Aluminum May Build Better Trucks but Can Body Shops Keep Up?
By Tim Spell
The world of pickup collision repair rapidly is being pushed into a new orbit that revolves around aluminum.
Spurring this focus on lightweight aluminum is its contribution to increased fuel economy, and a 2012 government mandate to meet future Corporate Average Fuel Economy standards. This CAFE standard requires automakers to raise the average fuel efficiency of new cars and light trucks to 54.5 miles per gallon by 2025.
Lighter pickups also gain advantages in all-around performance and work capability, and can be powered by smaller engines and fitted with reduced-sized components.
Independent body shops are under pressure to take the major step of adding aluminum body-repair capability. Sparking this need is the onrush of Ford pickups with all-aluminum bodies, which began with the 2015 F-150. These perennial U.S. top-sellers lost about 700 pounds, due in part to high-strength,military-grade aluminum-alloy body construction.
Heightening the sense of urgency to provide aluminum body repair is General Motors’ announcement that its next-generation 2019 Chevrolet Silverado and GMC Sierra pickups will be fitted with an aluminum hood, doors and tailgate. The 2019 GM pickups shed 450 pounds, partly resulting from the use of aluminum.
Ram’s all-new 2019 1500 pickup will wear an aluminum hood and tailgate that contribute to its 225-pound weight loss. Ram had pioneered the use of aluminum body panels on trucks with an aluminum hood for the 2009 model year.
Working with aluminum requires body shop changes
While there are large numbers of aluminum-bodied F-150s on the road, many collision-repair facilities remain in limbo regarding the decision to provide aluminum body-repair services. The quandary lies in the need for special training, equipment, tools and work area.
Costs depend on the depth of repair services the shop is undertaking, and could require an investment in the $200,000 range.
A must for aluminum repair is the need for an area apart from the rest of the shop. The separate area is required to avoid contaminating aluminum with steel or carbon particles. Dissimilar metals making contact can cause galvanic corrosion. This cross-contamination of metals can lead to paint and adhesion failure.
“The big question for independent shops was always, ‘do you shut down one whole bay to do aluminum repairs?’” says Scott Benavidez, director of the Automotive Service Association’s collision division. “Some shops did the math and have just sent that work down the road. Getting one or two jobs a year did not justify shutting down a whole bay.”
Another problem is that, until recently, insurance companies weren’t paying extra to have the work done, Benavidez says. “Add in the high cost of all new tools, and most have just put it off for now.”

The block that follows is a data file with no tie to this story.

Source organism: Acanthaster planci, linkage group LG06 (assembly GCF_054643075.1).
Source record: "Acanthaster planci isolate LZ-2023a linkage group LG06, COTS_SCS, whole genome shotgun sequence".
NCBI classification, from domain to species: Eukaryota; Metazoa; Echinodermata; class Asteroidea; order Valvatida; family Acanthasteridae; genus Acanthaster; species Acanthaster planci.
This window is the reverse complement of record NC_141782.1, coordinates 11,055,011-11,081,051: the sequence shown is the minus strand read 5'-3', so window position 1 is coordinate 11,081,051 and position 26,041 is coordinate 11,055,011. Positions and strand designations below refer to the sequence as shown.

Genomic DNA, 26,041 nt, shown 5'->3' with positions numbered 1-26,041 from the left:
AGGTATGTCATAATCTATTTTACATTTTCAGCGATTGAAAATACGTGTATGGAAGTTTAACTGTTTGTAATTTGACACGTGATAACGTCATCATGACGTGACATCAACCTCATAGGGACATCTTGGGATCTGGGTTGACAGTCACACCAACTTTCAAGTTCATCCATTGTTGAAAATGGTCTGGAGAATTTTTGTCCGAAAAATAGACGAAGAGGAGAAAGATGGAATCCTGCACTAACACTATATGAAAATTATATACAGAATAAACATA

Some shops have made the decision to push forward with aluminum repair to make sure they were ahead of the game, he says.
“Most are glad that they did because it has been a giant learning curve.”
Improving aluminum-repair education and dropping tool prices are helping to ease this process.
Ford reports that access to aluminum collision repair service and repair costs aren’t concerns for F-Series truck owners. The manufacturer points to a huge U.S. network of authorized dealer and independent aluminum-repair body shops, and to its trucks’ labor-saving modular construction. This build method provides body shops with repair shortcuts such as sectioning options for floor-pan and cab cross-members replacement, and a partial replacement procedure for the roof rail/A-pillar reinforcement tube.
“The F-150’s modular construction helps reduce the labor required to make major repairs, which helps lower potential repair costs,” says Mike Levine, Ford North America product communications manager.
According to a top industry source, he said, “the 2017 F-150 is the least-expensive full-size pickup truck to insure.”
Ford product information states: “With proper tools and training, cosmetic repairs to aluminum body panels will take a similar amount of time as steel-panel repairs.”
ASA differs on this issue, pointing to research that concludes aluminum dent repair is a more time- and labor-intensive process.
While repair and replacement of certain parts of the F-150’s frame, suspension and body are less labor-intensive, ASA findings report aluminum dent repair isn’t.
Benavidez says ASA partnered in a study with the National Alliance of Paintless Dent Repair Technicians that found aluminum is more resistant to damage and much more difficult to repair than steel. Tests showed it required 70-150 percent more pressure to repair damage in aluminum versus steel hoods.
“This test really helped us understand just how much harder aluminum is to repair,” he says. “It not only helped our PDR folks understand why they should charge more for aluminum repair, but it helped body shops and insurance companies understand the same thing.”
Complicating concerns about use of aluminum in vehicle construction is the future of the material’s cost. Aluminum prices rose significantly in 2017, and it’s unclear what will happen in 2018.
What’s certain is that a future with huge numbers of pickups requiring aluminum repair is inevitable. Meanwhile, it’s a wait-and-see situation regarding how independent body shops and insurance companies will adjust to the complexities of aluminum-repair demands.